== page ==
(b) Zac Clarke. The project player has come a long way in a short space of time, moving ahead of Griffin in the pecking order and giving the team real flexibility. Comparisons to Natinui are unfair: he is just fine being himself, and if he develops Dean Cox-like endurance and kicking skills, then All-Australian honours await him;
(c) Nat Fyfe. Who can say a bad word about this kid? Has there been a young player at the club that’s caused more excitement? Taking into account the odd skill error, he is clearly a champion in the making;
(d) Luke McPharlin has had another strong year, both mentoring the young defenders and covering for the loss of Tarrant. He will be sorely missed when his time comes in the next few seasons;
(e) Michael Barlow returned to full fitness, a pretty incredible achievement in itself.
This author remains of the view our best 22 is better than a lot of teams we lost to this year: certainly Richmond, Melbourne, North Melbourne and the Western Bulldogs in the final game today, and quite possibly Sydney, Essendon and Carlton (who all play finals this year).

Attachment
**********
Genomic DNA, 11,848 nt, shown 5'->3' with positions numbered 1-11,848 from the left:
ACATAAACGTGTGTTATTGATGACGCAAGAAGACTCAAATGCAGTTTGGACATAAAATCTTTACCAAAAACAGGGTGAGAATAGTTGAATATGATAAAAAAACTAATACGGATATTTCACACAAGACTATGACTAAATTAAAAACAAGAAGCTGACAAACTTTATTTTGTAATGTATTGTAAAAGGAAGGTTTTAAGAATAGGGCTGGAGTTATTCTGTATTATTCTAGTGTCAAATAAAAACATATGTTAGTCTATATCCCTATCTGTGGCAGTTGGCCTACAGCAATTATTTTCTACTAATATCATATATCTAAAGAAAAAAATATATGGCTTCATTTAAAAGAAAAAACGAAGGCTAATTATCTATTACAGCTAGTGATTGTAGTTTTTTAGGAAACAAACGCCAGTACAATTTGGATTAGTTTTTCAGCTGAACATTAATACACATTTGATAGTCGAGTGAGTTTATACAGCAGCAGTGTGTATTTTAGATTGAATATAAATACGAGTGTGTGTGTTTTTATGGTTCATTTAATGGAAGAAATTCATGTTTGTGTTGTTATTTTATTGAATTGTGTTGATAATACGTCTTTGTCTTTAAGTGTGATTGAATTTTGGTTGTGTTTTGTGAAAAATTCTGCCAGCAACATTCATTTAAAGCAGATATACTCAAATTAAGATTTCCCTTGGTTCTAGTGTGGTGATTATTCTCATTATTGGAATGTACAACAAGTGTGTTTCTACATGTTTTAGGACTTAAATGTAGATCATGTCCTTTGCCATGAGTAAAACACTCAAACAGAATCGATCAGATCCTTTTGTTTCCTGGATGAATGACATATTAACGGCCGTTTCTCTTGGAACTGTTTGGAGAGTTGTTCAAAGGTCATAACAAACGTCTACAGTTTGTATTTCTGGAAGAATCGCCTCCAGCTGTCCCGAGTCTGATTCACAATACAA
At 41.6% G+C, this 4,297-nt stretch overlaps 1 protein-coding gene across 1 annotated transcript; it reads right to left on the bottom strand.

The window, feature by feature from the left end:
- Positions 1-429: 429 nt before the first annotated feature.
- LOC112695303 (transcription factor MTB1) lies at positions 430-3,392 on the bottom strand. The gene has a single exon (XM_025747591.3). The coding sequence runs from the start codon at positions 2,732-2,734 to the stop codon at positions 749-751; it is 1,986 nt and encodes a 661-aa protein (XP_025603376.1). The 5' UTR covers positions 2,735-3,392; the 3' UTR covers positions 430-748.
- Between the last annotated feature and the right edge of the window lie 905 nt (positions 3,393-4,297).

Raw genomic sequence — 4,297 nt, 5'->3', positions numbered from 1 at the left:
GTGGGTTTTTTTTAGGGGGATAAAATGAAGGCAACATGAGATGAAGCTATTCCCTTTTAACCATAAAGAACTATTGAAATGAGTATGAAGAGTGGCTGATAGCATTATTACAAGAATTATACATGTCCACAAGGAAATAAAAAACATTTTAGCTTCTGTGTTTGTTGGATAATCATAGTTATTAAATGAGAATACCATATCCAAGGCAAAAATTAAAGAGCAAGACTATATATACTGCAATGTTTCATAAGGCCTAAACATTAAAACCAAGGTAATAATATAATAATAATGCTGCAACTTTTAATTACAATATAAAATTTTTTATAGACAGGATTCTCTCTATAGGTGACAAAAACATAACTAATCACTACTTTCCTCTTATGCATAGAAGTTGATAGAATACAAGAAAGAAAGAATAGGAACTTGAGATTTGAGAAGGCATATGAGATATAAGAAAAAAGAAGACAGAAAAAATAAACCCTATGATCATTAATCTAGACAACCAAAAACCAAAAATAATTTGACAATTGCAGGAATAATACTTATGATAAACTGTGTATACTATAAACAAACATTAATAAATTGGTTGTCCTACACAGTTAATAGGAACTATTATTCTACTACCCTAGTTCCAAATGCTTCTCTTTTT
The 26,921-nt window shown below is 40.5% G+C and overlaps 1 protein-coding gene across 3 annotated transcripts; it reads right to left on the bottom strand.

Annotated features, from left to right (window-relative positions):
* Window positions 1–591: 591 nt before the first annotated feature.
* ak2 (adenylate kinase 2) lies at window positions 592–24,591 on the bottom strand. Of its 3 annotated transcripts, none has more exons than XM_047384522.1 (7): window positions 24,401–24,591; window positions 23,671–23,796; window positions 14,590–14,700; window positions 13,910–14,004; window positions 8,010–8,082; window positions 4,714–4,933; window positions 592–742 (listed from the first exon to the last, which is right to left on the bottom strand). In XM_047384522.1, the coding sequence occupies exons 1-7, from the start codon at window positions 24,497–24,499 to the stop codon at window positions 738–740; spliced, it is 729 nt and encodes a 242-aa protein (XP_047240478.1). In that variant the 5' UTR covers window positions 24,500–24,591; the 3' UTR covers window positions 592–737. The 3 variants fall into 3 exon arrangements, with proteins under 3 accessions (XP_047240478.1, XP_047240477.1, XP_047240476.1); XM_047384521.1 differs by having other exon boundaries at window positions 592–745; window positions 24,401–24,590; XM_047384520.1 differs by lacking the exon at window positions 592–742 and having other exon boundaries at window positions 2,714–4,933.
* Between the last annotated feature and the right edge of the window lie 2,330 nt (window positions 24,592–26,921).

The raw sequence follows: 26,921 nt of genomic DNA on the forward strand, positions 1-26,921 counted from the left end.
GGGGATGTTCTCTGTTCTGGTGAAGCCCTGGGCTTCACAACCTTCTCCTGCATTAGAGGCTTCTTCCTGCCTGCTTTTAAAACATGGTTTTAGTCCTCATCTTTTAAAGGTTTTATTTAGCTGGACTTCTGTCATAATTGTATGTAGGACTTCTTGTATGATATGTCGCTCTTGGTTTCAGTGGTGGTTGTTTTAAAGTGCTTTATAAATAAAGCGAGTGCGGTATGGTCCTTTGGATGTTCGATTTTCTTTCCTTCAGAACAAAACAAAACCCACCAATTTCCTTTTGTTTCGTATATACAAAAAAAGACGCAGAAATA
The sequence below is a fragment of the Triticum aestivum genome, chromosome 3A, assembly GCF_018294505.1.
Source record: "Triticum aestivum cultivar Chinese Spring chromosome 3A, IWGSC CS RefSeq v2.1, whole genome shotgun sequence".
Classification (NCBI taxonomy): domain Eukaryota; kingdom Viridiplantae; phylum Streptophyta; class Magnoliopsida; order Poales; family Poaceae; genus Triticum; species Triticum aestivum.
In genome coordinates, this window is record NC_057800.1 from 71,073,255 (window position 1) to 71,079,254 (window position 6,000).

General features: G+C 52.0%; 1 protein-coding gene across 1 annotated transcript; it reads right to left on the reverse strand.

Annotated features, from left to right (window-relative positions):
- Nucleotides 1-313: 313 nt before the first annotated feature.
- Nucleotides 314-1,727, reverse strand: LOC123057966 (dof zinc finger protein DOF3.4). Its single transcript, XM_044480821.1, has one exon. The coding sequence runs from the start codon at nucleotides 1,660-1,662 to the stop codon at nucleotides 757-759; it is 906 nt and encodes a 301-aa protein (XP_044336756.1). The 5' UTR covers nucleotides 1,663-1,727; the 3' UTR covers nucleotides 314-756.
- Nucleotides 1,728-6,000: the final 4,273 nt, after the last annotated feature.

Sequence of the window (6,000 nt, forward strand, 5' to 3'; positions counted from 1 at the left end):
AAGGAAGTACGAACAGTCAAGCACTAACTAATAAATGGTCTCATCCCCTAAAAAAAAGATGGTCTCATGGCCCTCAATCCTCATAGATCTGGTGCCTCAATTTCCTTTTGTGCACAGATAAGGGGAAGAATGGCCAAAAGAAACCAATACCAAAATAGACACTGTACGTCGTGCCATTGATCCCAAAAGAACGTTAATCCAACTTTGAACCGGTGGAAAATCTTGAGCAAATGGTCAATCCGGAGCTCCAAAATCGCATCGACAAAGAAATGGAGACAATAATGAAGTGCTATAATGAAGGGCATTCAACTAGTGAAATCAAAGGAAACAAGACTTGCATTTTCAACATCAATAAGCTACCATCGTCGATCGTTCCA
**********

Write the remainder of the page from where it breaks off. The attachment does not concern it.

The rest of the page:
Although it's been a disappointing season in many respects, it could be worse: we could be one of the Adelaide teams; we could be GWS or Gold Coast, stacked with draft picks but handing out flyers in shopping malls to recruit new members; we could be one of those weaker Melbourne teams who bottomed out at the wrong time and face years before they mount a decent challenge.
Worst of all we could've seen our best side, with fully fit Sandis, Morabitos and Barlows up and running, fail to live up to their expectations, as they did in 2004. At least with so many players to come back, we can remain hopeful 2011 will be the exception rather than the rule; that there is a top four finish, a Grand Final appearance, or even a premiership in this group. Hopefully we'll look back on 2011 as the year we traded well, cut some fat from the list, and had a group come together tougher and better after a deflating season.
Hopefully is the operative word of course. It's up to the club and players. As supporters, we can only hope.